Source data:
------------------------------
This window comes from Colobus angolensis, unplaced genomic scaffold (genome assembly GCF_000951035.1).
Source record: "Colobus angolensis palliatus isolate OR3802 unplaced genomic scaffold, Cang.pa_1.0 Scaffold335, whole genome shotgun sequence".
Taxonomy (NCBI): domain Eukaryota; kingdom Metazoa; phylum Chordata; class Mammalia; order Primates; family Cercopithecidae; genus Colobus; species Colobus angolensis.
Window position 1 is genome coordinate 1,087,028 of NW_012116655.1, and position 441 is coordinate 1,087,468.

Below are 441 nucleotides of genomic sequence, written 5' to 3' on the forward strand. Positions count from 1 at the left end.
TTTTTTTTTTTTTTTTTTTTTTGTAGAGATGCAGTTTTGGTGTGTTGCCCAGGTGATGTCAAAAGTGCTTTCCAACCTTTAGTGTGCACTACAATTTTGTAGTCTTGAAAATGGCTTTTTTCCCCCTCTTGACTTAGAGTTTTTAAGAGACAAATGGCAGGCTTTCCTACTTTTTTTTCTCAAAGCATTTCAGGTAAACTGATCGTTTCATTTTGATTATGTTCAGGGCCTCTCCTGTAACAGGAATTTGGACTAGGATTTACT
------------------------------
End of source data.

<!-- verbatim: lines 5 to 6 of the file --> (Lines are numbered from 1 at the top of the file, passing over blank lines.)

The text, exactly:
Below are 441 nucleotides of genomic sequence, written 5' to 3' on the forward strand. Positions count from 1 at the left end.
TTTTTTTTTTTTTTTTTTTTTTGTAGAGATGCAGTTTTGGTGTGTTGCCCAGGTGATGTCAAAAGTGCTTTCCAACCTTTAGTGTGCACTACAATTTTGTAGTCTTGAAAATGGCTTTTTTCCCCCTCTTGACTTAGAGTTTTTAAGAGACAAATGGCAGGCTTTCCTACTTTTTTTTCTCAAAGCATTTCAGGTAAACTGATCGTTTCATTTTGATTATGTTCAGGGCCTCTCCTGTAACAGGAATTTGGACTAGGATTTACT